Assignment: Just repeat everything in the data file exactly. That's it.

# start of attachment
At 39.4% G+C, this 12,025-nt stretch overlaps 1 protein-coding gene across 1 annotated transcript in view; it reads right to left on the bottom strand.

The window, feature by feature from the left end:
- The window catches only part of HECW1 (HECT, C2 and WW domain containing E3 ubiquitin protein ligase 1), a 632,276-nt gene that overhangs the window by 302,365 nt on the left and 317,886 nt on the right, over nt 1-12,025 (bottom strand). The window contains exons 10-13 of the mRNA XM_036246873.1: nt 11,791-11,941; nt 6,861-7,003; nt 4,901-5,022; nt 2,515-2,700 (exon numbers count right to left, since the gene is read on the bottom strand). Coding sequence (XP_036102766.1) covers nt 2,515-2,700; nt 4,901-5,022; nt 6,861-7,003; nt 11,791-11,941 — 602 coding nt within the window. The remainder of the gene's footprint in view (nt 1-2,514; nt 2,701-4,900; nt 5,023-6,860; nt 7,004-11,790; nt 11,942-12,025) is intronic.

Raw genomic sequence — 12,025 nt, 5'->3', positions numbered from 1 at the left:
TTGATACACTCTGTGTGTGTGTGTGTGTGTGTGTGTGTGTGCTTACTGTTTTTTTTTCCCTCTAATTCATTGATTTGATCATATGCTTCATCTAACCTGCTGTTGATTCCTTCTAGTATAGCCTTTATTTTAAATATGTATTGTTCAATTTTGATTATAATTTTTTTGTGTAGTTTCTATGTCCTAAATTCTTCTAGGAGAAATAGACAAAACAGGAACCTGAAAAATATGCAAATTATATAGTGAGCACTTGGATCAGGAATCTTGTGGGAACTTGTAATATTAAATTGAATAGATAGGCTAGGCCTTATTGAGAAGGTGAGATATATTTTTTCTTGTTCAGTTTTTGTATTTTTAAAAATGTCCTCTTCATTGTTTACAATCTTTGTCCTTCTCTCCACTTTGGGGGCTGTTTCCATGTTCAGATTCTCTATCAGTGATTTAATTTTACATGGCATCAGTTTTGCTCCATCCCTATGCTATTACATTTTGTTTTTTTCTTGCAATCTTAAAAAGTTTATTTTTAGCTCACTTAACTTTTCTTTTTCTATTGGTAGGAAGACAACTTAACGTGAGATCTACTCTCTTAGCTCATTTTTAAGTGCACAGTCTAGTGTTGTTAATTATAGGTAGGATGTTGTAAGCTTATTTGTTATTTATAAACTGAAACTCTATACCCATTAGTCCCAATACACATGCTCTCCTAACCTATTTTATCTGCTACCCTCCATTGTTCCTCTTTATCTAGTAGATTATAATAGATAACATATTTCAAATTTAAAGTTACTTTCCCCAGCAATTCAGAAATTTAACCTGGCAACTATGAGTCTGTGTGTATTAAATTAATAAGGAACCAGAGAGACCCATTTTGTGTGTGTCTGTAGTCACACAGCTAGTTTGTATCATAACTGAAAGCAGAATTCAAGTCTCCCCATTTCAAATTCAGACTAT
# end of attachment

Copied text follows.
At 39.4% G+C, this 12,025-nt stretch overlaps 1 protein-coding gene across 1 annotated transcript in view; it reads right to left on the bottom strand.

The window, feature by feature from the left end:
- The window catches only part of HECW1 (HECT, C2 and WW domain containing E3 ubiquitin protein ligase 1), a 632,276-nt gene that overhangs the window by 302,365 nt on the left and 317,886 nt on the right, over nt 1-12,025 (bottom strand). The window contains exons 10-13 of the mRNA XM_036246873.1: nt 11,791-11,941; nt 6,861-7,003; nt 4,901-5,022; nt 2,515-2,700 (exon numbers count right to left, since the gene is read on the bottom strand). Coding sequence (XP_036102766.1) covers nt 2,515-2,700; nt 4,901-5,022; nt 6,861-7,003; nt 11,791-11,941 — 602 coding nt within the window. The remainder of the gene's footprint in view (nt 1-2,514; nt 2,701-4,900; nt 5,023-6,860; nt 7,004-11,790; nt 11,942-12,025) is intronic.

Raw genomic sequence — 12,025 nt, 5'->3', positions numbered from 1 at the left:
TTGATACACTCTGTGTGTGTGTGTGTGTGTGTGTGTGTGTGCTTACTGTTTTTTTTTCCCTCTAATTCATTGATTTGATCATATGCTTCATCTAACCTGCTGTTGATTCCTTCTAGTATAGCCTTTATTTTAAATATGTATTGTTCAATTTTGATTATAATTTTTTTGTGTAGTTTCTATGTCCTAAATTCTTCTAGGAGAAATAGACAAAACAGGAACCTGAAAAATATGCAAATTATATAGTGAGCACTTGGATCAGGAATCTTGTGGGAACTTGTAATATTAAATTGAATAGATAGGCTAGGCCTTATTGAGAAGGTGAGATATATTTTTTCTTGTTCAGTTTTTGTATTTTTAAAAATGTCCTCTTCATTGTTTACAATCTTTGTCCTTCTCTCCACTTTGGGGGCTGTTTCCATGTTCAGATTCTCTATCAGTGATTTAATTTTACATGGCATCAGTTTTGCTCCATCCCTATGCTATTACATTTTGTTTTTTTCTTGCAATCTTAAAAAGTTTATTTTTAGCTCACTTAACTTTTCTTTTTCTATTGGTAGGAAGACAACTTAACGTGAGATCTACTCTCTTAGCTCATTTTTAAGTGCACAGTCTAGTGTTGTTAATTATAGGTAGGATGTTGTAAGCTTATTTGTTATTTATAAACTGAAACTCTATACCCATTAGTCCCAATACACATGCTCTCCTAACCTATTTTATCTGCTACCCTCCATTGTTCCTCTTTATCTAGTAGATTATAATAGATAACATATTTCAAATTTAAAGTTACTTTCCCCAGCAATTCAGAAATTTAACCTGGCAACTATGAGTCTGTGTGTATTAAATTAATAAGGAACCAGAGAGACCCATTTTGTGTGTGTCTGTAGTCACACAGCTAGTTTGTATCATAACTGAAAGCAGAATTCAAGTCTCCCCATTTCAAATTCAGACTAT